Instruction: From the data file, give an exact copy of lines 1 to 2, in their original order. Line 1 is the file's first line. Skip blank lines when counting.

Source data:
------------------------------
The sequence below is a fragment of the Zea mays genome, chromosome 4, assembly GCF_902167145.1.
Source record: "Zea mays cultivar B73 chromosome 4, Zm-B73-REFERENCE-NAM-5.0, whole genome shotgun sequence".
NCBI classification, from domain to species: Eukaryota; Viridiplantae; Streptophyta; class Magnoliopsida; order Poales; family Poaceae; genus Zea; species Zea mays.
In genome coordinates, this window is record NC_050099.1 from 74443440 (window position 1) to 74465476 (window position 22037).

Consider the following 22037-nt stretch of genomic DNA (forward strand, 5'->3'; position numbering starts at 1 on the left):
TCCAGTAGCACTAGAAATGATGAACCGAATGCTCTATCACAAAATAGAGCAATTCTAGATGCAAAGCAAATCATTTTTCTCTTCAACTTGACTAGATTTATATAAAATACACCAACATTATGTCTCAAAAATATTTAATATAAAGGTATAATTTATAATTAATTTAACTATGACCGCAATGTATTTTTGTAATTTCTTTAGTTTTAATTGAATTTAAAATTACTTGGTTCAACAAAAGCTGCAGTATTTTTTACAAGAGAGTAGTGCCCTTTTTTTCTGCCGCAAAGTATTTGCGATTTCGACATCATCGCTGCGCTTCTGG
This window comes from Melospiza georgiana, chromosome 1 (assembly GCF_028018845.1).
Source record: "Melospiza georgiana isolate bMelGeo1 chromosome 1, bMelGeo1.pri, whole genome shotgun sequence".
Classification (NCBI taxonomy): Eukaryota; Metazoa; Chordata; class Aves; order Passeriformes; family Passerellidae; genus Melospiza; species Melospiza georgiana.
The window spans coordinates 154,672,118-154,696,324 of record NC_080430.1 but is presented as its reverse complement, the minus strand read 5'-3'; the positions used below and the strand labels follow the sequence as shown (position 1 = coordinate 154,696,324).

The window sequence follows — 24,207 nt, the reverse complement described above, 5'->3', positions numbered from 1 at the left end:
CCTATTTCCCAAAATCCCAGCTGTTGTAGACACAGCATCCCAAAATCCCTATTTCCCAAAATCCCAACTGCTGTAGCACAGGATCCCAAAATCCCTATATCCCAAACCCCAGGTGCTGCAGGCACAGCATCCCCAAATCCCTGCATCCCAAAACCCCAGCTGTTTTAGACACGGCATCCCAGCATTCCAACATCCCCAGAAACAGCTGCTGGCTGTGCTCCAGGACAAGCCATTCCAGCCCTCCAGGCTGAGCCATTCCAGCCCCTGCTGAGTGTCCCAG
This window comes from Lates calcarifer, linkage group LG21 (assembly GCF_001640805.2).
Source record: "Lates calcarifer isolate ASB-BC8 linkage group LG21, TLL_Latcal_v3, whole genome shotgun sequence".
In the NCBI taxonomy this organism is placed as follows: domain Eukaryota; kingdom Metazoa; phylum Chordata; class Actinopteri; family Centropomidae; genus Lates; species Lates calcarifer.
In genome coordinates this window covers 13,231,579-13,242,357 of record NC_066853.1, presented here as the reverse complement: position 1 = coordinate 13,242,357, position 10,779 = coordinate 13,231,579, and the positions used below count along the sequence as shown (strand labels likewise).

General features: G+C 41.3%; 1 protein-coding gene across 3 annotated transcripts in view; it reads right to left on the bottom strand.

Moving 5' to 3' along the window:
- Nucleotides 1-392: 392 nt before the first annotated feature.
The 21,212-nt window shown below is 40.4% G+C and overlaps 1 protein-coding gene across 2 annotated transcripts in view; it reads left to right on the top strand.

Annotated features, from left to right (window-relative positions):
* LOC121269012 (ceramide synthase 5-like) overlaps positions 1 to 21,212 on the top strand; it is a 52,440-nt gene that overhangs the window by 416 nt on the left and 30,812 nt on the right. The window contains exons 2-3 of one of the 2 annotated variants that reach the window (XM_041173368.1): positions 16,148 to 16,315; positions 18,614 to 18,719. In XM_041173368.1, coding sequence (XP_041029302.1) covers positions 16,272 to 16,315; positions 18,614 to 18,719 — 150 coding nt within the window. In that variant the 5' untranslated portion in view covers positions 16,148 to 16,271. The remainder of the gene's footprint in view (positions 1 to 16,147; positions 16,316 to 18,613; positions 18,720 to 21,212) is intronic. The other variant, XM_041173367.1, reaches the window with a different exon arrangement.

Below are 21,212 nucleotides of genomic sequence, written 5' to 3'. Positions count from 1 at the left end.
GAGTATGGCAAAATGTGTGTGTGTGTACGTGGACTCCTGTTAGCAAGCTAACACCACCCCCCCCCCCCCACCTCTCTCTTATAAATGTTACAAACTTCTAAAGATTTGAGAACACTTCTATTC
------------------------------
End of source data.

The sequence below is a fragment of the Zea mays genome, chromosome 4, assembly GCF_902167145.1.
Source record: "Zea mays cultivar B73 chromosome 4, Zm-B73-REFERENCE-NAM-5.0, whole genome shotgun sequence".